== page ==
FILE – In this Sept. 4, 2011 file photo shows the main plant facility at the Navajo Generating Station, from Lake Powell, in Page, Ariz. Two environmental groups are asking a federal court to set a deadline for the U.S. Environmental Protection Agency to issue mandates for pollution controls at two power plants, including Four Corners, on the Navajo Nation.(AP Photo/Ross D. Franklin, file)
Ross D. Franklin
After nearly 50 years in operation, one of the largest coal-fired power plants in the Western United States shut its doors for good on Monday.
The Navajo Generating Station, a 2,250-megawatt plant located in Arizona and operated by Salt River Project, ceased operations just after 12 p.m. local time on Monday.
The “difficult but necessary” decision to close the plant was made in early 2017, after the owners determined that it was uneconomical to continue operating.
A press release cited the “changing economics of the energy industry” against a backdrop that has seen “natural gas prices sink to record lows along with the growth of economical renewable resources.”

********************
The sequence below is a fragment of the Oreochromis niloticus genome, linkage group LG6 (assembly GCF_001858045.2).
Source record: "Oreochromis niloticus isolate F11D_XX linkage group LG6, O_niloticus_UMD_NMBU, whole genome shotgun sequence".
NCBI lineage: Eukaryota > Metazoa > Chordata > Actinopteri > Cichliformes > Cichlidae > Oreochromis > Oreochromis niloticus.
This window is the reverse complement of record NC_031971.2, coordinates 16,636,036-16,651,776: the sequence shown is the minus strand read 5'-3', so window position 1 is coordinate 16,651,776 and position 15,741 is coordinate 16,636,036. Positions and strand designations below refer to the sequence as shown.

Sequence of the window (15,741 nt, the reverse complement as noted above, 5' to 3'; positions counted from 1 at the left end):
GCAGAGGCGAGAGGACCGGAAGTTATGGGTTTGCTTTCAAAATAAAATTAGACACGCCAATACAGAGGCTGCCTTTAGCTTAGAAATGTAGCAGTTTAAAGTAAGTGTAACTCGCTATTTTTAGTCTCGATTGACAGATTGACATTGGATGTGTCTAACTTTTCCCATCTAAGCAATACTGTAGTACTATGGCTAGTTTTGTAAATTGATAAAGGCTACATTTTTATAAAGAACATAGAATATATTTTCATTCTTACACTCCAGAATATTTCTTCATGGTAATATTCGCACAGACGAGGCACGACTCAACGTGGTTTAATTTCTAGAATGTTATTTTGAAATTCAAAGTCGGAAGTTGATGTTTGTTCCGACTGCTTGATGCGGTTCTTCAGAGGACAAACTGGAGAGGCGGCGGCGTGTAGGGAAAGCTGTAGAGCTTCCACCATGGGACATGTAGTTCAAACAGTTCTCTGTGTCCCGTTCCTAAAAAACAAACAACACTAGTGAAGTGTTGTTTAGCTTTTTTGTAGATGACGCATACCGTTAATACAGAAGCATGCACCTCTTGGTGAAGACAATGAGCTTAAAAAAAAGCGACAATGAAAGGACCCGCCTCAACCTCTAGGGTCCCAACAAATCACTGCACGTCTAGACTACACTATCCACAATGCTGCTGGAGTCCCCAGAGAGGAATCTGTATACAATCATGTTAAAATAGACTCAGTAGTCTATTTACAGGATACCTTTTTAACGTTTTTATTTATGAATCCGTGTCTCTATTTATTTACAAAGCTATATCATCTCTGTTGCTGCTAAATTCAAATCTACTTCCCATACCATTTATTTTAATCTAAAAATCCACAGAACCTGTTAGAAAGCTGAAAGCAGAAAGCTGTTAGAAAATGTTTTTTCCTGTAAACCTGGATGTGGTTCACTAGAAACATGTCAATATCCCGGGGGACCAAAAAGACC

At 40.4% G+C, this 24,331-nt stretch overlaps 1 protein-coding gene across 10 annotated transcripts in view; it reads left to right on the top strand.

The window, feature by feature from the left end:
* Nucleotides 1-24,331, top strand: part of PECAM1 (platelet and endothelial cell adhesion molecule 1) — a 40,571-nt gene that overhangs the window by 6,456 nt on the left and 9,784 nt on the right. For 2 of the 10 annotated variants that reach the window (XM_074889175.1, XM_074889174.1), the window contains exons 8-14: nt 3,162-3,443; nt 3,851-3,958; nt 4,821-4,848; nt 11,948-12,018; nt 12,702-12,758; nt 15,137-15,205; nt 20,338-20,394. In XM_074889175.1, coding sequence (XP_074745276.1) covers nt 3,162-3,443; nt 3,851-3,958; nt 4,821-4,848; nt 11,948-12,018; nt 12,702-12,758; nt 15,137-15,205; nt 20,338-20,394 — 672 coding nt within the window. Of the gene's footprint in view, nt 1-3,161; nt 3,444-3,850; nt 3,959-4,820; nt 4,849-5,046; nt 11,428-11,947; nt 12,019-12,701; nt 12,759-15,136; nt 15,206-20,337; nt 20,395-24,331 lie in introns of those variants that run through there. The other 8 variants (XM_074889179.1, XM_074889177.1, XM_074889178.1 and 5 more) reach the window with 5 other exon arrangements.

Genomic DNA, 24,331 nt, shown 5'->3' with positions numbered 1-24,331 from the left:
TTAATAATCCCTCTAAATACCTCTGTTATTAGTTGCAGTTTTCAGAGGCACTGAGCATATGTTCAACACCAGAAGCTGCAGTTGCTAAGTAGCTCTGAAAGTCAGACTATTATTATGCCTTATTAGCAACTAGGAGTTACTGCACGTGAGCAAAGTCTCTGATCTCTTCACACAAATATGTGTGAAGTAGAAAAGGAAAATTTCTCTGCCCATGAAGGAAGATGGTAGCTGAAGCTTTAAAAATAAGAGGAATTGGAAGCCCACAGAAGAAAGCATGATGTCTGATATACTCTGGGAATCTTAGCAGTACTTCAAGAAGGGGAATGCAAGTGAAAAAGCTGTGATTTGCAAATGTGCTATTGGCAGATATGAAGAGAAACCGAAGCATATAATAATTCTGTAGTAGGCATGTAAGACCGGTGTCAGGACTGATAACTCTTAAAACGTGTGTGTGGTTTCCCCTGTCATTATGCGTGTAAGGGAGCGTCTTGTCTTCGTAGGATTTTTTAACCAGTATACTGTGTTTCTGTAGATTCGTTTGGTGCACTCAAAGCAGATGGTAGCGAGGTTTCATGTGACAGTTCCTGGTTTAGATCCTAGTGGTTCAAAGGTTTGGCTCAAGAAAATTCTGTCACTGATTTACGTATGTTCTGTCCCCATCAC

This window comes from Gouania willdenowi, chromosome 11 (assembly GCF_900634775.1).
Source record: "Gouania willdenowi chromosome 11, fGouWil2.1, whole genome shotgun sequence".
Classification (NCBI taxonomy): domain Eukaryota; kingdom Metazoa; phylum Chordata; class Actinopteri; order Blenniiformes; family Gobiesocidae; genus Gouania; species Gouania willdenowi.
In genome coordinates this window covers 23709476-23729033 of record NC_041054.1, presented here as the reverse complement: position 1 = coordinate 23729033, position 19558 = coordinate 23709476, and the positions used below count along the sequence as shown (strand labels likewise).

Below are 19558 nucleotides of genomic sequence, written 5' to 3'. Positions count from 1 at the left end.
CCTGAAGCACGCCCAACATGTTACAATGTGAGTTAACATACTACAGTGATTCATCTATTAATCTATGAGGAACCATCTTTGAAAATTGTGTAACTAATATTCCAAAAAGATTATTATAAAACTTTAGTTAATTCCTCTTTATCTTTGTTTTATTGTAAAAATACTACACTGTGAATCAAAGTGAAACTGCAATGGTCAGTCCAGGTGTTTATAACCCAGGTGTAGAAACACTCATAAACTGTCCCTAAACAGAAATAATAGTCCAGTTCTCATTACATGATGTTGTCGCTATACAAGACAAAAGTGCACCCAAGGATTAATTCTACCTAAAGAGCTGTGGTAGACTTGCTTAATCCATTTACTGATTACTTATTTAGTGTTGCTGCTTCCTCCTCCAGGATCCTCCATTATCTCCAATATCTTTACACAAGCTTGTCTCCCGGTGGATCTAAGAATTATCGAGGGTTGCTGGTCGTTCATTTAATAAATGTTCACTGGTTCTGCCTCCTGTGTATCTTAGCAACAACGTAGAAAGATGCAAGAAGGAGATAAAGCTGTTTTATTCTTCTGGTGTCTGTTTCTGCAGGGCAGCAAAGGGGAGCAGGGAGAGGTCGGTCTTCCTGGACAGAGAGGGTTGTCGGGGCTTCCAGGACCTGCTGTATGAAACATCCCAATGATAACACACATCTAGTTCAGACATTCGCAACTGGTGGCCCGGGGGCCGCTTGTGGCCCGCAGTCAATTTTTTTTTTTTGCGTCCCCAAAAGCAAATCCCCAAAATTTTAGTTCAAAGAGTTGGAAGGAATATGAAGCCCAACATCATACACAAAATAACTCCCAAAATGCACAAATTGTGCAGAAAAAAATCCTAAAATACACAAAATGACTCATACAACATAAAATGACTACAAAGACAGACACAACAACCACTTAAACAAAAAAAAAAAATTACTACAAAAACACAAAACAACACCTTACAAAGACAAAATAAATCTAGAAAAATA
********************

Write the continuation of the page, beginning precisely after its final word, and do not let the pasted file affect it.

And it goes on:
The decommissioning of the plant has begun. It’s expected to take three years to complete and cost the owners $150 million.
The plant closure is the latest casualty in the coal industry as consumers shift to cheaper and cleaner sources of power. At least eight coal companies have filed for bankruptcy this year, most recently Murray Energy, which was once the nation’s largest privately held coal company. Since 2010, more than 540 coal-fired plants have closed.
Last year, demand for coal fell to its lowest level in 40 years, according to the US Energy Information Administration, with coal production dropping to its second lowest level since 1978. In April, for the first time ever, renewable energy sources such as solar and wind farms provided more of the US’ electricity than coal, according to the U.S. Energy Information Administration.
This comes despite promises by President Donald Trump to revive the industry. At a campaign rally in West Virginia last year, he declared that “the coal industry is back.”